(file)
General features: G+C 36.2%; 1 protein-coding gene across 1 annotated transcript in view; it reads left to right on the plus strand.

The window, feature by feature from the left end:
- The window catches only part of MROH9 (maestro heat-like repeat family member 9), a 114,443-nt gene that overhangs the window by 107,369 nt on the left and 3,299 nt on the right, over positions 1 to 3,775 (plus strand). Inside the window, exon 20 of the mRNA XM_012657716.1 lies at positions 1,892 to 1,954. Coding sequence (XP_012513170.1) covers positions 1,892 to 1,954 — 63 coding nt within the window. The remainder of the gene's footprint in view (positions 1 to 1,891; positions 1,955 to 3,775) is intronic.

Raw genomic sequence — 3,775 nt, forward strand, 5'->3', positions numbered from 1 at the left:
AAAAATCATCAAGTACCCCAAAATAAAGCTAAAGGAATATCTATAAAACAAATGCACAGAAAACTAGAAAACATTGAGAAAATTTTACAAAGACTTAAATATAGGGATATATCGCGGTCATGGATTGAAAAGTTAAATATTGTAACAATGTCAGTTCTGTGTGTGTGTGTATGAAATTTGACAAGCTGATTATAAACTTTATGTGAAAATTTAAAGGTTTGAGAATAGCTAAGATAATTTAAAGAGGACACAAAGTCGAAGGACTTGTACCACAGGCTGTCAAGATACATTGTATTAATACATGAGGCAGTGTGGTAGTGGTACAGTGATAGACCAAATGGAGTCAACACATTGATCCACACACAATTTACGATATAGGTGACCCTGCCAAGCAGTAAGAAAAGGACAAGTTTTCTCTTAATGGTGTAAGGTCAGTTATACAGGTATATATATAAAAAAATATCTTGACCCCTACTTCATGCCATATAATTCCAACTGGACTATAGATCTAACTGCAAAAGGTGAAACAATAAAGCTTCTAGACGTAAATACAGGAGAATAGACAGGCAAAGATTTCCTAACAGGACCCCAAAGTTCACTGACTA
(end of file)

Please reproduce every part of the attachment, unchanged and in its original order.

General features: G+C 36.2%; 1 protein-coding gene across 1 annotated transcript in view; it reads left to right on the plus strand.

The window, feature by feature from the left end:
- The window catches only part of MROH9 (maestro heat-like repeat family member 9), a 114,443-nt gene that overhangs the window by 107,369 nt on the left and 3,299 nt on the right, over positions 1 to 3,775 (plus strand). Inside the window, exon 20 of the mRNA XM_012657716.1 lies at positions 1,892 to 1,954. Coding sequence (XP_012513170.1) covers positions 1,892 to 1,954 — 63 coding nt within the window. The remainder of the gene's footprint in view (positions 1 to 1,891; positions 1,955 to 3,775) is intronic.

Raw genomic sequence — 3,775 nt, forward strand, 5'->3', positions numbered from 1 at the left:
AAAAATCATCAAGTACCCCAAAATAAAGCTAAAGGAATATCTATAAAACAAATGCACAGAAAACTAGAAAACATTGAGAAAATTTTACAAAGACTTAAATATAGGGATATATCGCGGTCATGGATTGAAAAGTTAAATATTGTAACAATGTCAGTTCTGTGTGTGTGTGTATGAAATTTGACAAGCTGATTATAAACTTTATGTGAAAATTTAAAGGTTTGAGAATAGCTAAGATAATTTAAAGAGGACACAAAGTCGAAGGACTTGTACCACAGGCTGTCAAGATACATTGTATTAATACATGAGGCAGTGTGGTAGTGGTACAGTGATAGACCAAATGGAGTCAACACATTGATCCACACACAATTTACGATATAGGTGACCCTGCCAAGCAGTAAGAAAAGGACAAGTTTTCTCTTAATGGTGTAAGGTCAGTTATACAGGTATATATATAAAAAAATATCTTGACCCCTACTTCATGCCATATAATTCCAACTGGACTATAGATCTAACTGCAAAAGGTGAAACAATAAAGCTTCTAGACGTAAATACAGGAGAATAGACAGGCAAAGATTTCCTAACAGGACCCCAAAGTTCACTGACTA